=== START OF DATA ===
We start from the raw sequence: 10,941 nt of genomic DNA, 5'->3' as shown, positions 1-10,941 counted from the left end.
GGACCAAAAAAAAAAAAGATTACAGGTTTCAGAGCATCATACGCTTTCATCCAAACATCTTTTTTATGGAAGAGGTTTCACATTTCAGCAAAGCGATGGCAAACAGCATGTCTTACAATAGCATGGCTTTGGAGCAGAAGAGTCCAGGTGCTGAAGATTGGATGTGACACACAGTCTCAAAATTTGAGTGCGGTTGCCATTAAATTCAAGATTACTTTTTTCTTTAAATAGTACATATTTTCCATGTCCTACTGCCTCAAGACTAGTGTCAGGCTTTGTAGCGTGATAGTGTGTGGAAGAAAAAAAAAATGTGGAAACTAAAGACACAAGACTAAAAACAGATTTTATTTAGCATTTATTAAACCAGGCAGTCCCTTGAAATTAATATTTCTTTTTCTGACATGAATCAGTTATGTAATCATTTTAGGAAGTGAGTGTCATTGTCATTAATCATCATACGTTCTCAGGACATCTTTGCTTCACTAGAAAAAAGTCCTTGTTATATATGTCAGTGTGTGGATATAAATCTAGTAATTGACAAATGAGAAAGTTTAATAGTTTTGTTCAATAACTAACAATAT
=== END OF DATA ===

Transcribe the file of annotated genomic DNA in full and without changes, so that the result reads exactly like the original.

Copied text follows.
We start from the raw sequence: 10,941 nt of genomic DNA, 5'->3' as shown, positions 1-10,941 counted from the left end.
GGACCAAAAAAAAAAAAGATTACAGGTTTCAGAGCATCATACGCTTTCATCCAAACATCTTTTTTATGGAAGAGGTTTCACATTTCAGCAAAGCGATGGCAAACAGCATGTCTTACAATAGCATGGCTTTGGAGCAGAAGAGTCCAGGTGCTGAAGATTGGATGTGACACACAGTCTCAAAATTTGAGTGCGGTTGCCATTAAATTCAAGATTACTTTTTTCTTTAAATAGTACATATTTTCCATGTCCTACTGCCTCAAGACTAGTGTCAGGCTTTGTAGCGTGATAGTGTGTGGAAGAAAAAAAAAATGTGGAAACTAAAGACACAAGACTAAAAACAGATTTTATTTAGCATTTATTAAACCAGGCAGTCCCTTGAAATTAATATTTCTTTTTCTGACATGAATCAGTTATGTAATCATTTTAGGAAGTGAGTGTCATTGTCATTAATCATCATACGTTCTCAGGACATCTTTGCTTCACTAGAAAAAAGTCCTTGTTATATATGTCAGTGTGTGGATATAAATCTAGTAATTGACAAATGAGAAAGTTTAATAGTTTTGTTCAATAACTAACAATAT